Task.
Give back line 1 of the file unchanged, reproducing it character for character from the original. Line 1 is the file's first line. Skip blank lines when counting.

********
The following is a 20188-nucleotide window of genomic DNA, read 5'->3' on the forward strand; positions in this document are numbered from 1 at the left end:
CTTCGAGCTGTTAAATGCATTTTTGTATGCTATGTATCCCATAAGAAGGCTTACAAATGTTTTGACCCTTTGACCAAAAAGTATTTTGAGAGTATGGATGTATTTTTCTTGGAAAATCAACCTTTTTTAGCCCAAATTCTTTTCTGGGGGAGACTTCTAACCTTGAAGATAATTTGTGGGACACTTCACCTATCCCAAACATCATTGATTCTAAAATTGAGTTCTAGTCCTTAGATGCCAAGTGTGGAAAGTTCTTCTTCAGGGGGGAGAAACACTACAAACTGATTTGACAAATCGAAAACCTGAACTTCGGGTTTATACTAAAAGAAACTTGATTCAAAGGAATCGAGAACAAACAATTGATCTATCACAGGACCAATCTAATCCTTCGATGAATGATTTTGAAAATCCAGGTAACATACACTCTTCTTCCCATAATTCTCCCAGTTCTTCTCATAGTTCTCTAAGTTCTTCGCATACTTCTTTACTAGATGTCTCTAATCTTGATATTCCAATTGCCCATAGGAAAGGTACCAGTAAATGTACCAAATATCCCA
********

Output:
The following is a 20188-nucleotide window of genomic DNA, read 5'->3' on the forward strand; positions in this document are numbered from 1 at the left end: